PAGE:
“Senex” goes on to say that “Theosophy” is a speculation of certain visionaries who pretend to be able to hold direct communication with the Deity and to direct and combat the influence of the Deity (“the Supreme Light”) by the medium of Genii, (spirits), or demons, or by the agency of stars or fluids (as electricity).6 It must not be forgotten that Spiritualists are already wrangling on points of spiritualistic dogma. “Senex” (referring to the spirits of the dead) is of opinion that the theory of the “Theosophists” (that the raiment is fashioned “out of the cosmic matter of the universe”) is a trifle less absurd than that of the Spiritualists. I see no difference between “Occultism” of the Theosophists and “Spiritualism” as professed by Zollner, Mrs. Hauffe, Eglinton, Slade7 and a score of other mediums in the United States, except that the Spiritualists perform their phenomena through spirits pneumatic, (?) while the adepts of theosophy do theirs by nature’s laws without the aid of spirits (apneumatic). Bishop Sargent informs us “that the king-cocoanut, planted by Col. Olcott and the Tinnevelly Brothers in the temple-yard of the Great Pagoda of Tinnevelly, was soon after removed, and that the whole temple-yard had to be ceremonially purified of the contamination it had thus contracted by the intrusion of the foreigner.”8 Yet Colonel Olcott makes no mention of this in his address at the Framjee Cowasjee Institute of the 12th January.9
Either the Theosophical Society has its inconsistencies or the Bombay public have not been correctly informed concerning these matters.
Would you kindly satisfy me (by letter) on the following points:—
(1) Whether an adept of “theosophy” like Koot-Hoomi and others can “foretell future events”; whether they have such powers?
(2) Whether “adepts” have the power of curing diseases?
(3) And, lastly, whether “adepts” have the power of temporarily raising the dead as “Senex” gives me to understand.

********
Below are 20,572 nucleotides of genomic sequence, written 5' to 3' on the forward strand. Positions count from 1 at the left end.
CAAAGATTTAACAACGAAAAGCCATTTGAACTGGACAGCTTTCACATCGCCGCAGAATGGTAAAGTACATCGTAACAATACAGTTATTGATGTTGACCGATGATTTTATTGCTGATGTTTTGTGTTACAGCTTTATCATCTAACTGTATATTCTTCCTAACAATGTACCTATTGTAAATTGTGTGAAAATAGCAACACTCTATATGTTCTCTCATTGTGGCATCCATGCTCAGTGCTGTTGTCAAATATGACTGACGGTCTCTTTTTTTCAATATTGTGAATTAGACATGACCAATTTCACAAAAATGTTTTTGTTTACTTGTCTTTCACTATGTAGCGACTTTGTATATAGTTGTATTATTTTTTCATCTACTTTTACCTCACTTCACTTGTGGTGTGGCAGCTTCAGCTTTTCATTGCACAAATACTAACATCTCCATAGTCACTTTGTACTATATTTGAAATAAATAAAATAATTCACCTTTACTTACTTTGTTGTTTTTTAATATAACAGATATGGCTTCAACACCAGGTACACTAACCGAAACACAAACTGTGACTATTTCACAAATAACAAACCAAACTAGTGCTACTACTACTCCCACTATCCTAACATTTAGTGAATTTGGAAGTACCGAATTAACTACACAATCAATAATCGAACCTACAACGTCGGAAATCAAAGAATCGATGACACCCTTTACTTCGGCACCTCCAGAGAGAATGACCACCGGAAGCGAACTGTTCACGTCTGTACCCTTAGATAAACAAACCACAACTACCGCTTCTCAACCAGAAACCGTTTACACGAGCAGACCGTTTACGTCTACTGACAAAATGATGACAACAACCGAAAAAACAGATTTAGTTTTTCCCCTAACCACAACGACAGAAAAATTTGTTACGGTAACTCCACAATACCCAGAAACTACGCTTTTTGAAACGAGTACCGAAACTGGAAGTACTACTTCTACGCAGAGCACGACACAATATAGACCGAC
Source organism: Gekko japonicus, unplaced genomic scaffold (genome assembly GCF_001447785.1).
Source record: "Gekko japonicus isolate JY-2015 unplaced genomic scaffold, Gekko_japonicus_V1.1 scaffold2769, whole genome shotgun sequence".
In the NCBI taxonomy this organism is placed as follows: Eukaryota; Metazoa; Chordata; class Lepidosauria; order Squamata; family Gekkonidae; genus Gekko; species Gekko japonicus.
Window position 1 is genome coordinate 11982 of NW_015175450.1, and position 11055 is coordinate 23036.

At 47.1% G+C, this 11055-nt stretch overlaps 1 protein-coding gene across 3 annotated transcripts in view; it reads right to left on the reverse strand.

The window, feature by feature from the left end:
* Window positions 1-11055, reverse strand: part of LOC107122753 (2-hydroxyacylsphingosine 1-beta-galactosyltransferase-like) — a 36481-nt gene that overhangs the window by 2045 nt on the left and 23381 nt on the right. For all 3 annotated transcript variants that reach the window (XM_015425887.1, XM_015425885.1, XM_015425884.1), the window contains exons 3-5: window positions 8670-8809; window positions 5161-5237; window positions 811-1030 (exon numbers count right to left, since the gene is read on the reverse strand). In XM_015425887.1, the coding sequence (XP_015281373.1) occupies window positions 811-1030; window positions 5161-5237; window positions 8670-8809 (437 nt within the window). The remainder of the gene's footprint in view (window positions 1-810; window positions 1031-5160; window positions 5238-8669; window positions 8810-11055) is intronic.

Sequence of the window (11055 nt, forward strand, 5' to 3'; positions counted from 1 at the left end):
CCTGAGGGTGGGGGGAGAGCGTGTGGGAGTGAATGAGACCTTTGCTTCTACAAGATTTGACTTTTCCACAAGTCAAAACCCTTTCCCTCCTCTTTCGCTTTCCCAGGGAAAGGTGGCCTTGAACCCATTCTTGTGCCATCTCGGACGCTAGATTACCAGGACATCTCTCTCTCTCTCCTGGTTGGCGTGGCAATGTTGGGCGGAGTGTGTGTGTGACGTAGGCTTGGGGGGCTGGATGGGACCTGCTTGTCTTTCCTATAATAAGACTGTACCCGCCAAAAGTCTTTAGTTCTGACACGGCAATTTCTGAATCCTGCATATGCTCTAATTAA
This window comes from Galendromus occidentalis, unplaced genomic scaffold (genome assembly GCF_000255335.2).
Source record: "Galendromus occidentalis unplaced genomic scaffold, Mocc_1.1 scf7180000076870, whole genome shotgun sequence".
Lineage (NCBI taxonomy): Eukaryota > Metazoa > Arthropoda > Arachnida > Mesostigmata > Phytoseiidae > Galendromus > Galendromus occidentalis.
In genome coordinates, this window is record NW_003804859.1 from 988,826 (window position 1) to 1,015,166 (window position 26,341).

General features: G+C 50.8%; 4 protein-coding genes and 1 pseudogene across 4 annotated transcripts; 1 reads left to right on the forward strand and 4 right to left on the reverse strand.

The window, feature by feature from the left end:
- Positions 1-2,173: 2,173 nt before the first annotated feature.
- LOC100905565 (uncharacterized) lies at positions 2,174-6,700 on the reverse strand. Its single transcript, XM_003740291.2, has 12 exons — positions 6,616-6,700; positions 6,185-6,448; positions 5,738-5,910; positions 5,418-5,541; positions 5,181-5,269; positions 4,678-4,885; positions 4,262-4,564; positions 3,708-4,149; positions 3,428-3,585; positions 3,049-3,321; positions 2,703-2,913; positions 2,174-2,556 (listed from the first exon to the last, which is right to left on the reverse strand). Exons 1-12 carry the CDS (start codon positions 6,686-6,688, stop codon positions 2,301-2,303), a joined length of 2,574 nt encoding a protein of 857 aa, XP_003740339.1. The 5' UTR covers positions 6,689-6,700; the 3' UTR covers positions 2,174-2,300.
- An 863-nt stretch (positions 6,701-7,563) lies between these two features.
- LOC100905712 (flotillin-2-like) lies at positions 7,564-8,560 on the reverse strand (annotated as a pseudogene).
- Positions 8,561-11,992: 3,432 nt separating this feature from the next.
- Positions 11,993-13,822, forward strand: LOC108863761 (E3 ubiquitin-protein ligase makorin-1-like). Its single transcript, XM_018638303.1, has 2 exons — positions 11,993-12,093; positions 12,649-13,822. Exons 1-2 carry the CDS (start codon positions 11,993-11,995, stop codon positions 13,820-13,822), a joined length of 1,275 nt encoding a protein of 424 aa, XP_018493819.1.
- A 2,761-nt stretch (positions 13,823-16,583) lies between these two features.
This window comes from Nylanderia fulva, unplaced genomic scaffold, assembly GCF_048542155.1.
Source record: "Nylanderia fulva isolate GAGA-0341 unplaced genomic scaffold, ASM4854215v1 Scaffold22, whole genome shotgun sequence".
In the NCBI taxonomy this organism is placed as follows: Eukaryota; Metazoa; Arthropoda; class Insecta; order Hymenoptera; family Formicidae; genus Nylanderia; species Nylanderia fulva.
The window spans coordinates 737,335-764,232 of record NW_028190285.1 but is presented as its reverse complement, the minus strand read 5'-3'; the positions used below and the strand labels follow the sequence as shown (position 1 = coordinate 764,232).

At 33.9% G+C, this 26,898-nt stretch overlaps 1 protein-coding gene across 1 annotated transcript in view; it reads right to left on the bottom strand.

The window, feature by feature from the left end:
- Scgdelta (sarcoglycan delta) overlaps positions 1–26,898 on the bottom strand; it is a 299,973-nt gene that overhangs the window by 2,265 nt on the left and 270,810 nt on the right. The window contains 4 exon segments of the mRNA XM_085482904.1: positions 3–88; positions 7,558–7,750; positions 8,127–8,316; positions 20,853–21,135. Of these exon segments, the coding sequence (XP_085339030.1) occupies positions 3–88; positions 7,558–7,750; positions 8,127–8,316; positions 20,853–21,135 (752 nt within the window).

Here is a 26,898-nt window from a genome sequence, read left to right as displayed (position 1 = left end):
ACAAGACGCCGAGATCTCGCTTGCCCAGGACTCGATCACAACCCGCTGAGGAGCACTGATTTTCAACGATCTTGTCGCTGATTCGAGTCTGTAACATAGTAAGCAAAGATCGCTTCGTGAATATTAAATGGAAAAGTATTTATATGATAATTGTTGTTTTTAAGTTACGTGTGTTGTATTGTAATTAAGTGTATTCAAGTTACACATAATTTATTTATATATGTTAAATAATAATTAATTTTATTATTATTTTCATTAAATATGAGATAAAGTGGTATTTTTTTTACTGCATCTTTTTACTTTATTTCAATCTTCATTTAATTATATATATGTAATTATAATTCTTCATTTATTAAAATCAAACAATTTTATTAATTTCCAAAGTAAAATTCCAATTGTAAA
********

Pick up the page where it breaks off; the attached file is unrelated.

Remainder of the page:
I remain yours &c.,
* * *
Answer to * * * ‘s Misconceptions
Secretary’s Office of the Theosophical Society,
Breach Candy, Bombay, India, 10th March, 1882.
Sir,—The Editor of the “THEOSOPHIST” having no leisure to answer letters, but turning that work over to the Secretaries, I have the pleasure to reply to your letter of 9th March. You seem to rest all your arguments upon the two letters in the Bombay Gazette of the 4th instant. One of these is from a correspondent, while the other one is an extract from Bishop Sargent’s Journal, dated 24th October, 1881. When reading “Senex’s” letter, we were the first to laugh over it heartily, as it is very witty and quite free from any malicious innuendoes, such as some of the hard-headed bigots have been wont to use against us.
At any rate, it is easy to perceive that the writer’s intention was far from conveying any such absurd conclusions as you seem to have arrived at—such as “temporarily raising the dead!” Some people seem entirely impermeable to literary wit. They have no sense of true humour, and seem incapable of appreciating it. Hence—their perversion of the meaning.
“Theosophy” and the “Theosophical Society” are two quite different things, since the latter, embracing the former, includes still a few other things. Permit me to remind you that, in our Rules, our objects are defined as follows:—
(1) To form the nucleus of an Universal Brotherhood of Humanity, without distinction of race, creed or colour.
(2) To promote the study of Aryan and other Eastern literature, religions and sciences, and vindicate its importance.
(3) To investigate the hidden mysteries of Nature and the Psychical Powers latent in man.